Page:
There are many good reasons to avoid buying disposable pads and tampons. Most women in their lifetime willl use on average 11,000 tampons or pads. In Australia and New Zealand well over 700 million tampons and 1 billion pads are disposed of in landfill every year. Both come in non-biodegradable plastic packaging and, unless you are choosing organic products, they will contain bleaching agents which are harmful to the user and to the environment. An alternative is to use reusable pads and menstrual cups. Both are available online and at wholefood stores.
When organising events, parties and functions if you are unable to use real crockery and cutlery consider home - compostables as an alternative to disposables. It is possible to find a large range of plates, cutlery, cups and other items made from bamboo, palm leaves and corn starch online. These can be composted rather than landfilled. Please ensure these don’t contain compostable plastic, as this will not home compost. This product only breaks down in a commercial composting facility, with only ten across Australia. Any compostable plastic products cannot go in Council’s Organics Bin either.
One of the biggest challenges when cutting down on waste is avoiding plastic packaging. Everything these days seems to come wrapped in plastic of one type or another! There are numerous shops in Moreland that offer loose, bulk items such as rice, pasta, cereals, grains, coffee, nuts, flours and refillable options for olive oil, shampoo, laundry liquid and washing up liquid to name just a few. You can take your own containers to fill up and save on packaging.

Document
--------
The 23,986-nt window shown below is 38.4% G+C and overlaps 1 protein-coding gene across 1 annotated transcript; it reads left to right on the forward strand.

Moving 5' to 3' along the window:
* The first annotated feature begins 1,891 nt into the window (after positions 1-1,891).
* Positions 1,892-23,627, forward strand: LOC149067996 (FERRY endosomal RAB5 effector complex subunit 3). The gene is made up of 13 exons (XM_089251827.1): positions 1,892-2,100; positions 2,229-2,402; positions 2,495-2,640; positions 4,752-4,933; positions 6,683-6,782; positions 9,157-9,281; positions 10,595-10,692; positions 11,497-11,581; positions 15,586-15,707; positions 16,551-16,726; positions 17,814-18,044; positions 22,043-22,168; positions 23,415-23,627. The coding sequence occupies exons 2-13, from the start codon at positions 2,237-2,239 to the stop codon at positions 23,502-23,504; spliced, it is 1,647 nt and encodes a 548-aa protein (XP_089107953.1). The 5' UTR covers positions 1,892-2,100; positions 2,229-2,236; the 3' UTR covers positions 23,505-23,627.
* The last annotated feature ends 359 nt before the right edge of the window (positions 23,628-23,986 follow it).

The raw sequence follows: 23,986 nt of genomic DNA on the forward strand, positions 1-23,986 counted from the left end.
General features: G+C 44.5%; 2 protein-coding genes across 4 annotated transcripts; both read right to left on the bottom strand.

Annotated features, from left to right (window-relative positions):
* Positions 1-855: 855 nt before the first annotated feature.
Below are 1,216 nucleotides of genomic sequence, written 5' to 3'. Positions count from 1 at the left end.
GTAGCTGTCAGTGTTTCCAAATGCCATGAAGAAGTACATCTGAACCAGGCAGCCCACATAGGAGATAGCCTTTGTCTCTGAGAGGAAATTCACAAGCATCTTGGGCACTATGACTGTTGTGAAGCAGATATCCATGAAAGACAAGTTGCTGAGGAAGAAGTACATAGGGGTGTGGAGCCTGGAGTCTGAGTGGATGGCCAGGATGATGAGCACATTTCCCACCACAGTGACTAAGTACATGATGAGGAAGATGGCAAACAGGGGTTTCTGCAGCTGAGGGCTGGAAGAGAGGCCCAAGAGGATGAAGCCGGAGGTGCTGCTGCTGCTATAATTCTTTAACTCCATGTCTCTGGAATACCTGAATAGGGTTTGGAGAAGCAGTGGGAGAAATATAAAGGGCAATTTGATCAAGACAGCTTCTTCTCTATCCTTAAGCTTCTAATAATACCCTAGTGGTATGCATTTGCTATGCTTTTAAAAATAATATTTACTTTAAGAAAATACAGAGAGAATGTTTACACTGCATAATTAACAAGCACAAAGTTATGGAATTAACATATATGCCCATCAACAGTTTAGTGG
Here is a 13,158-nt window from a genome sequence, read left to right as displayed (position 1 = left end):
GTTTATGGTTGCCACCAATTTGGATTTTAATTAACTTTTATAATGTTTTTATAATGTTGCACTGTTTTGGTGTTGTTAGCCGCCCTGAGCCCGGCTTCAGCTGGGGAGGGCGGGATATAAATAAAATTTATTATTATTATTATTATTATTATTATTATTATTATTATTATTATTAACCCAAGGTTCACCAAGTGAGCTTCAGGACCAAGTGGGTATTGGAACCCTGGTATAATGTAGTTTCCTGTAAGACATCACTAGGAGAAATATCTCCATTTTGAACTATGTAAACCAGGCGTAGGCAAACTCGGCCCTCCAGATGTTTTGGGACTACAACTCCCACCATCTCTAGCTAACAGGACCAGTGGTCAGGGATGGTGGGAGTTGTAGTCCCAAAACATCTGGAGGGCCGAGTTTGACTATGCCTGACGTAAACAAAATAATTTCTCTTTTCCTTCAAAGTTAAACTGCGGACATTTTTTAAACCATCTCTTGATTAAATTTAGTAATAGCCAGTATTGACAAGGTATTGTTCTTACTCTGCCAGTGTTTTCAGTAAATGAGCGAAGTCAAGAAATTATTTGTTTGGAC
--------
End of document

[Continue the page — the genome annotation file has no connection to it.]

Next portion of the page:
Refresh your recycling knowledge
Purchasing items with recyclable packaging will also help you reduce waste. Check the recycling page to refresh your knowledge of what can go in the kerbside recycling bin and chose items that come packaged in these materials.
Some other ideas to help you reduce waste
Grow your own fruit and vegetables – avoid packaging and produce healthy, organic food. Visit Sustainable Gardening Australia for factsheets, advice and information.
Buy organic produce - join a box scheme for your organic vegetables: avoid packaging and have fresh organic produce delivered to your door.
Use the All Recipes website to get recipe ideas for food left over in the fridge or pantry. You can type in ingredients and it will find you great recipes.
Join a local home grown produce exchange and swap your excess fruit and vegetables.
Visit the Food page for information and resources on how to cut down your household food waste.
Make your own cleaning products – avoid packaging and keep your home free of toxins. Visit Back to Basics Cleaning for advice, recipes and tips.
Use rechargeable batteries – avoid single use batteries.
Buy products that last - consider what the product is made from and how well it is made rather than just what it costs.
Choose products with replaceable parts – you may not be able to reuse the whole product but reusing a part of it is better than nothing.
Drink tap water – avoid disposable plastic bottles. Learn more about the environmental impacts of water bottles at the Story of Stuff website.
Buy second hand – chose to reuse. Choosing second hand over newly made products saves resources, water, energy and CO2 emissions.
The Rubbish Free Guide offers tips and suggestions on how to reduce or eliminate waste to landfill. Presented as a comprehensive A-Z you can search by product for waste free alternatives.